Racial And Ethnic Identity Of Older Adults Residing In Assisted Living Facilities In Central Florida
In response to the growing concern over the provision of long-term care to an ever-expanding older population, new methods of delivering services to older adults are constantly being developed. The development and expansion of long-term care via assisted living facilities (ALTs) is one approach that has proven surprisingly popular all across the nation. Despite the popularity of ALFs, relatively little appears to be known about the residents of these facilities. This article examines the racial and ethnic identities and certain other characteristics of residents in a stratified probability sample of assisted living facilities in central Florida, a region that contains one of the nation's densest populations of older adults. Fifty-nine facilities serving 1,805 residents were surveyed. Predictably, racial and ethnic minorities were significantly underrepresented among the residents of these facilities. Facilities serving relatively large minority populations were characterized by lower room rates and a larger proportion of beds set aside for Office of Social Services (OSS) residents (i.e., beds funded through state funds or by Medicaid). The general run of these findings suggests that as they have been implemented in central Florida, ALFs may well perpetuate preexisting socioeconomic inequalities among the aged population.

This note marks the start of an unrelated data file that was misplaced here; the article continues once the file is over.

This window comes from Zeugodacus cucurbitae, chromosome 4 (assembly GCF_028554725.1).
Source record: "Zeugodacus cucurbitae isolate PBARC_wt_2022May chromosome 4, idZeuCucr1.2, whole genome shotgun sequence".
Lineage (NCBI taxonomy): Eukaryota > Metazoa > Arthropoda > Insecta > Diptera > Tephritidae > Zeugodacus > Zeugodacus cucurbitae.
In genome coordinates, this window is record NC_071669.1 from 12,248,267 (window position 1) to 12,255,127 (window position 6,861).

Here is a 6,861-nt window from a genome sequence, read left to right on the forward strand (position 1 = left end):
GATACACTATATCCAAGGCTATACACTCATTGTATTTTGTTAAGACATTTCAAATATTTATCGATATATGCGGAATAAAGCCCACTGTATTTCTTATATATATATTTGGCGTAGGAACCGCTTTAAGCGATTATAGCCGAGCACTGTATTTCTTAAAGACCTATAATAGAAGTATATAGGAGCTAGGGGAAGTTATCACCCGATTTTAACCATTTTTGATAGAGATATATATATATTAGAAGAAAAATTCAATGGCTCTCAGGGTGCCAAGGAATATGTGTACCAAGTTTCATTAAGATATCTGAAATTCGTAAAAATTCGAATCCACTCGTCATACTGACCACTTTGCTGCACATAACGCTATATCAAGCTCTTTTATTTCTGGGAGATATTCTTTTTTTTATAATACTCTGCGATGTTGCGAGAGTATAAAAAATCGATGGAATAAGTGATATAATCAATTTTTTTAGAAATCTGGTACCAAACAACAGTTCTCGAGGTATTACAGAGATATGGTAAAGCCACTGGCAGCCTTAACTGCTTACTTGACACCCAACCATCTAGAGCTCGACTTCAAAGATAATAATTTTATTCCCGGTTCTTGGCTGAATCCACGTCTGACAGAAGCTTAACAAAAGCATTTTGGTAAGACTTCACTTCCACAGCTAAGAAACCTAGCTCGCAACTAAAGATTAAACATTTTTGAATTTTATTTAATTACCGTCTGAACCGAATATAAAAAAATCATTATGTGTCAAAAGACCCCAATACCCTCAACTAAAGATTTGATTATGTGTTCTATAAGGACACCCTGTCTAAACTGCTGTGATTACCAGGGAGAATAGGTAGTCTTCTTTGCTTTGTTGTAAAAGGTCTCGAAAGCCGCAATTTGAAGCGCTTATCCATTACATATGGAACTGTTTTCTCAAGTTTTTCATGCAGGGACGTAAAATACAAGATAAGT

Care Management Journals
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Dietz, Tracy L. and Wright, James D., "Racial And Ethnic Identity Of Older Adults Residing In Assisted Living Facilities In Central Florida" (2002). Scopus Export 2000s. 2766.